Cybercriminals are leveraging the uncertainty around the spread of COVID-19 as everyone focuses more on safety and security during these times. As markets crash, the attacker knows that people will look to protect their financial assets, and thus be vulnerable to attacks claiming to secure their bank accounts.
In this attack, attackers impersonate a major credit card provider and attempt to deceive victims into divulging their login credentials by sending COVID-19-themed emails that direct recipients to convincing landing pages.
Summary of Attack Target
- Platform: Office 365
- Email Gateway: Proofpoint
- Victims: Employees
- Payload: Malicious Link
- Technique: Impersonation and Email Spoofing
Overview of the Credit Card Phishing Attack
In this attack, the threat actor crafted a convincing email and landing page that appeared to come from a major credit card provider. The email masquerades as an important notification asking recipients to secure their bank accounts during this difficult time.
While the email contains several spelling errors and doesn't include the bank name, the attackers are relying on the pandemic to add fear to the situation. When clicking on the link, the phishing page is hidden behind a redirect which hides the true URL of the page, which attackers likely control and will use to steal the victim’s bank login credentials.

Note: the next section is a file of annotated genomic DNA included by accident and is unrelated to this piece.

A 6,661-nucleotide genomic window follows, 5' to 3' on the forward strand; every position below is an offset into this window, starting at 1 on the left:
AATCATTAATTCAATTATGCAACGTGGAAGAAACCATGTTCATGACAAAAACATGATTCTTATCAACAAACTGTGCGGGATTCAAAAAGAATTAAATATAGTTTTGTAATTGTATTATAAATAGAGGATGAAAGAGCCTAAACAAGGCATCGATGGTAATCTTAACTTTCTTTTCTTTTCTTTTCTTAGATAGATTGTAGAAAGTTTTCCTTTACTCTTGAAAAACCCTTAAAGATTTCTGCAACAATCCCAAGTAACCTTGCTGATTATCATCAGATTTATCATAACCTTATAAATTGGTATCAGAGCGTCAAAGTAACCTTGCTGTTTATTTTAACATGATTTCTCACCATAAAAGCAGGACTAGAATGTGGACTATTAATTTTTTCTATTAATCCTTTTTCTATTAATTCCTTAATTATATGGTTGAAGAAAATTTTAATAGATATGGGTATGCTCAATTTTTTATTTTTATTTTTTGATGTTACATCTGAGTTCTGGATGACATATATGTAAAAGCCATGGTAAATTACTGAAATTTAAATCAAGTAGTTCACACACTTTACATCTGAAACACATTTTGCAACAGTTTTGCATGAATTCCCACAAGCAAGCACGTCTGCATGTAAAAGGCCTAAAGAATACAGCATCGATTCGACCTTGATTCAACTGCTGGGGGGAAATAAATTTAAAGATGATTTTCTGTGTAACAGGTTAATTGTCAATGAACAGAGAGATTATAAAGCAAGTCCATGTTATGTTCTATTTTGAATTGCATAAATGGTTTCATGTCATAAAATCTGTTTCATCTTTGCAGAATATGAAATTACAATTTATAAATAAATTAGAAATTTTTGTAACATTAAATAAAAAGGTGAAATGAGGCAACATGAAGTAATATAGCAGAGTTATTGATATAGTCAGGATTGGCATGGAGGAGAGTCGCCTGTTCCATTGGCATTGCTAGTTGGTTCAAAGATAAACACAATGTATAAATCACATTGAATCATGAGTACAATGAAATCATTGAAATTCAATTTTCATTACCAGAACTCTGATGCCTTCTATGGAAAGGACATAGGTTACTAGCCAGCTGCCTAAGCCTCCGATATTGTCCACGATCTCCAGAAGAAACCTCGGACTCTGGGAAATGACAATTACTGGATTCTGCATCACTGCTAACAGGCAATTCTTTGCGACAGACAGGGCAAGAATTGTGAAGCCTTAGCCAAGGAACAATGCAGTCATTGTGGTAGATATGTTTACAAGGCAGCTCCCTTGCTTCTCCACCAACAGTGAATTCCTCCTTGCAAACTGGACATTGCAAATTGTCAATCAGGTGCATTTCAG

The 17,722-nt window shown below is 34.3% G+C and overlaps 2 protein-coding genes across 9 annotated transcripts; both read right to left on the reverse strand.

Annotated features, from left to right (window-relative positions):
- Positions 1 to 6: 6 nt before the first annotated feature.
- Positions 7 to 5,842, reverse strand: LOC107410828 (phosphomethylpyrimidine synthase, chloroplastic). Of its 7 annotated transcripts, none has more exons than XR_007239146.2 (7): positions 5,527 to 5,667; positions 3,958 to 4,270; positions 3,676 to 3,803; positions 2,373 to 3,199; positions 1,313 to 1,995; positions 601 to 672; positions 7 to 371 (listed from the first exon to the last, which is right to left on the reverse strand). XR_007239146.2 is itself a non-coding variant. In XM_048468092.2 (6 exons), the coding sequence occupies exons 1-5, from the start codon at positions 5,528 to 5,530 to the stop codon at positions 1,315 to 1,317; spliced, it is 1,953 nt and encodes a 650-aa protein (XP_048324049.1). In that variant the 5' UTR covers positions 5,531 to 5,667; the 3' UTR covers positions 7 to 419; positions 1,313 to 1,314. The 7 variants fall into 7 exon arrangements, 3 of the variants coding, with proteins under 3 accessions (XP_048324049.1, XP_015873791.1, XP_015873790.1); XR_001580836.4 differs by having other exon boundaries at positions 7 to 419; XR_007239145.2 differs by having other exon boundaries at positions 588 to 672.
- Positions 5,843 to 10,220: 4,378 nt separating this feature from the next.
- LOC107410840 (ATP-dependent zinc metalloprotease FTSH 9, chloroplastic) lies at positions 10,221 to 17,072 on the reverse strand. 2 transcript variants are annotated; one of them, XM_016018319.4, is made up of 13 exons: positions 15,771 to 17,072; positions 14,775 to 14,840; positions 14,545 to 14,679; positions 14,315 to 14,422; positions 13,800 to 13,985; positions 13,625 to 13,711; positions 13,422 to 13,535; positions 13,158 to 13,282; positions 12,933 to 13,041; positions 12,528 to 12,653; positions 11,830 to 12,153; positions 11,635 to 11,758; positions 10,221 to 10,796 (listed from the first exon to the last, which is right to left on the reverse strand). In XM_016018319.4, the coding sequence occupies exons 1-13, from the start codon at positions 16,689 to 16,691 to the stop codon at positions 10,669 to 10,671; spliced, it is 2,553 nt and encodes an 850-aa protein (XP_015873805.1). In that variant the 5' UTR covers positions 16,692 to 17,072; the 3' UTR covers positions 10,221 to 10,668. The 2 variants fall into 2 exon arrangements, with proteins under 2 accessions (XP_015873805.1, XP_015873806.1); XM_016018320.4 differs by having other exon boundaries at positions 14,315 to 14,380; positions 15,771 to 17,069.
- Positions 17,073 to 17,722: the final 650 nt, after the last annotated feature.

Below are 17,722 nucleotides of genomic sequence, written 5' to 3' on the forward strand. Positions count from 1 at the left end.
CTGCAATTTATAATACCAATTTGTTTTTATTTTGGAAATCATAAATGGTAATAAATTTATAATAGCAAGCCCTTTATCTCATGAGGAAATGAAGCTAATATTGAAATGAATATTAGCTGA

Should recipients fall victim to this attack, their bank account, credit card information, and other personal details stored on the bank’s website will be at risk.
Why This Credit Card Phishing Attack is Effective
The email and landing page that the attacker created were convincing and while the email contained some errors, the landing page nearly replicates the true credit card provider's landing page. Recipients would be hard-pressed to understand that this was, in fact, a site designed specifically to steal their credentials.
In addition, the URLs were wrapped with redirect links so the user would be unable to tell if the links redirected to the authentic credit card provider's webpage. Attackers likely expected that recipients would be too convinced by the landing page they created to double-check that the URL was valid.
Abnormal stopped this attack due to a variety of factors, including the unusual sender domain, which does not typically send on behalf of this brand. In addition, the abnormal email signoff and the suspicious link were key indicators that the email was malicious and allowed Abnormal to block it before it hit inboxes.
Learn more about how Abnormal blocks credit card phishing and other brand impersonation attacks by requesting a demo today.